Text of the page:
Resolving Lipid Mediators Maresin 1 and Resolvin D2 Prevent Atheroprogression in Mice
Rationale: Atheroprogression is a consequence of non-resolved inflammation and currently a comprehensive overview of the mechanisms preventing resolution is missing. However, in acute inflammation, resolution is known to be orchestrated by a switch from inflammatory to resolving lipid mediators. Therefore we hypothesized that lesional lipid mediator imbalance favors atheroprogression.
Objective: To understand the lipid mediator balance during atheroprogression and to establish an interventional strategy based on delivery of resolving lipid mediators.
Methods and Results: Aortic lipid mediator profiling of aortas from Apoe-/- mice fed a high fat diet for four weeks, eight weeks, or four months revealed an expansion of inflammatory lipid mediators, Leukotriene B4 (LTB4) and Prostaglandin E2 (PGE2), and a concomitant decrease of resolving lipid mediators, Resolvin D2 (RvD2) and Maresin 1 (MaR1), during advanced atherosclerosis. Functionally, aortic LTB4 and PGE2 levels correlated with traits of plaque instability while RvD2 and MaR1 levels correlated with signs of plaque stability. In a therapeutic context, repetitive RvD2 and MaR1 delivery prevented atheroprogression as characterized by halted expansion of the necrotic core and accumulation of macrophages along with increased fibrous cap thickness and smooth muscle cell numbers. Mechanistically, RvD2 and MaR1 induced a shift in macrophage profile towards a reparative phenotype which secondarily stimulated collagen synthesis in smooth muscle cells.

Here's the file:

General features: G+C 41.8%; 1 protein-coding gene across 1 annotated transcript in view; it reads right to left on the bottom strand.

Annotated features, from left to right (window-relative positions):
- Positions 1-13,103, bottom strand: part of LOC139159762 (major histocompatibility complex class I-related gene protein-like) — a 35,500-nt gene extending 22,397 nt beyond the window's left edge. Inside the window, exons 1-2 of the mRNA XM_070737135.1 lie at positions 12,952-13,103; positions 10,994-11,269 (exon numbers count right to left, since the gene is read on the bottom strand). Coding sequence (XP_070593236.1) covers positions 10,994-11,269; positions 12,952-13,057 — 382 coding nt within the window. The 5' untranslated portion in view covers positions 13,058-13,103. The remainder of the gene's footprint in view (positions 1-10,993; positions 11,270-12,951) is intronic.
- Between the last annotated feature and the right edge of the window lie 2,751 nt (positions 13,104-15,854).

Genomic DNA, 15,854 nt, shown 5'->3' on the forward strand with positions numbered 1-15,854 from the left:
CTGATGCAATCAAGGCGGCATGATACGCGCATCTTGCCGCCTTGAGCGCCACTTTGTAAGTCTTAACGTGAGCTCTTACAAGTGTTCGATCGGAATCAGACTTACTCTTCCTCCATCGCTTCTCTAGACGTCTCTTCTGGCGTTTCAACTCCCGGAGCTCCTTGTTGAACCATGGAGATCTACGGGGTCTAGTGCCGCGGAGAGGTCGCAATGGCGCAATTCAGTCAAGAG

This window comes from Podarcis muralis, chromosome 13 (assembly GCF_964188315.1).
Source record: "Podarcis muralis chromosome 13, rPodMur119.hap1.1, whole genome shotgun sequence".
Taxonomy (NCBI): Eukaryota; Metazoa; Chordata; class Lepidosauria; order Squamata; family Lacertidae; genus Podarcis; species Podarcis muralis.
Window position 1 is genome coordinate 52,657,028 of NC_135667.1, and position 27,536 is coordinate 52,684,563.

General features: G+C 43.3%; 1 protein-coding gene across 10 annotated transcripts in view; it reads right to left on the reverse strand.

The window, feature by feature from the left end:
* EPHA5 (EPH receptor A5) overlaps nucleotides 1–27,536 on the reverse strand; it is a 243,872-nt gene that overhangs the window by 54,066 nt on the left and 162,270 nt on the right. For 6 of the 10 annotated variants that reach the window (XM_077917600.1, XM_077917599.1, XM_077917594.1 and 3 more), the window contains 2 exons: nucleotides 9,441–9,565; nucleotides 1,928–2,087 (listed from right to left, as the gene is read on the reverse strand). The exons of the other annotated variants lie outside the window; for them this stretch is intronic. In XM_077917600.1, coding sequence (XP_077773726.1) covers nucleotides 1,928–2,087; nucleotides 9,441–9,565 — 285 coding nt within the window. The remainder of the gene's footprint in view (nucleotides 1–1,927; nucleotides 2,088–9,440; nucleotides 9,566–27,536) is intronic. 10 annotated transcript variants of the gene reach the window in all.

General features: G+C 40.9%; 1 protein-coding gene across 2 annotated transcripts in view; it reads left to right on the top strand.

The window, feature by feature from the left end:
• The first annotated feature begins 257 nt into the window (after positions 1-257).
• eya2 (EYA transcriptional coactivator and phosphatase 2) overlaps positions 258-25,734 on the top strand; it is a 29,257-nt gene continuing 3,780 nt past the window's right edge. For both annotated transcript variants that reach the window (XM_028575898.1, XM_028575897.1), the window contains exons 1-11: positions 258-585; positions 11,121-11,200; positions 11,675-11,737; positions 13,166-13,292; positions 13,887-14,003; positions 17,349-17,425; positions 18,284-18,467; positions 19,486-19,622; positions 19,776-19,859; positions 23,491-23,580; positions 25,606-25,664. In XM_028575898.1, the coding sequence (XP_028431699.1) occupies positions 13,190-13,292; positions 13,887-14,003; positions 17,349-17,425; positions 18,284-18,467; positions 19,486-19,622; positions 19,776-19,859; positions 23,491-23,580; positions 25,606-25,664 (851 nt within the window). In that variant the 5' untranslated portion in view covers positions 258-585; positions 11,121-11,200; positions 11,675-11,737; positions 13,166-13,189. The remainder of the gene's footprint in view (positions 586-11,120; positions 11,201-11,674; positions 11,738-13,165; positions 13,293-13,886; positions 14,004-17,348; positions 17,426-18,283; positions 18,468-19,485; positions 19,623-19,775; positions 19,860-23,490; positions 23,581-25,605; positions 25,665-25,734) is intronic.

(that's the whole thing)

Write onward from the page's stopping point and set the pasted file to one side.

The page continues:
Conclusions: We present evidence for the imbalance between inflammatory and resolving lipid mediators during atheroprogression. Delivery of RvD2 and MaR1 successfully prevented atheroprogression suggesting that resolving lipid mediators potentially represent an innovative strategy to resolve arterial inflammation.
- Received July 6, 2016.
- Revision received August 10, 2016.
- Accepted August 16, 2016.